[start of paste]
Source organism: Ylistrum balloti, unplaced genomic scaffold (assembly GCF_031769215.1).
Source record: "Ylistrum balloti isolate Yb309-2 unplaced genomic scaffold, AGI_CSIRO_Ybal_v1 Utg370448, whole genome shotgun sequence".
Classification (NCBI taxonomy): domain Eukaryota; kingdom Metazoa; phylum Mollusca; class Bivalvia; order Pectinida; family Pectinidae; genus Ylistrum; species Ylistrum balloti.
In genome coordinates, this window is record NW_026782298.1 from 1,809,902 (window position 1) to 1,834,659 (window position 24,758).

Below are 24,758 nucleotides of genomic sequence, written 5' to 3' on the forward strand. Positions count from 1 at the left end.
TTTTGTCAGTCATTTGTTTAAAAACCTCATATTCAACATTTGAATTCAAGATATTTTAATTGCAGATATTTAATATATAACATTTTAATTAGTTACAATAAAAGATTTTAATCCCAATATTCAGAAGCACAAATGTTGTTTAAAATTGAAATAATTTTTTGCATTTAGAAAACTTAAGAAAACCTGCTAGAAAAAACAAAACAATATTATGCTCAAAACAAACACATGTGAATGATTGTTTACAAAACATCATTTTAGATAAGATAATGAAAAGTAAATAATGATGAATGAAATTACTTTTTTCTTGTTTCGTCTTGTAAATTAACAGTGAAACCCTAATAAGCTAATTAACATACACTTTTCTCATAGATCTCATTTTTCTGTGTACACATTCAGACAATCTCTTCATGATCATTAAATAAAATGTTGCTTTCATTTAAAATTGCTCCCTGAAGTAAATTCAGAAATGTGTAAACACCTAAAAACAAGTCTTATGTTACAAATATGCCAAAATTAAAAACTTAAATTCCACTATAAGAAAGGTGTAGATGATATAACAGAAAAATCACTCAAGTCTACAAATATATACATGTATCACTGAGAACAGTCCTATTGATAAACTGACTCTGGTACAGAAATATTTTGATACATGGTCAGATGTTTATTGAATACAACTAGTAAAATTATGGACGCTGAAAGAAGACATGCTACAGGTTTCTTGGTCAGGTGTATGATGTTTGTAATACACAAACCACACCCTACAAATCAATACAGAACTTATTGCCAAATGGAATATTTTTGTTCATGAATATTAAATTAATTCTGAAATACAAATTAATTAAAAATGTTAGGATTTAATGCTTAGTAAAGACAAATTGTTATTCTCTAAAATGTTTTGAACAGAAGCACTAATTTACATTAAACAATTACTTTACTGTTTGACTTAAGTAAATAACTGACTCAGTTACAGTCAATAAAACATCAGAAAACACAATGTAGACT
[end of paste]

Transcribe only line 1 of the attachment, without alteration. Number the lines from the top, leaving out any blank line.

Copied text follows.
Source organism: Ylistrum balloti, unplaced genomic scaffold (assembly GCF_031769215.1).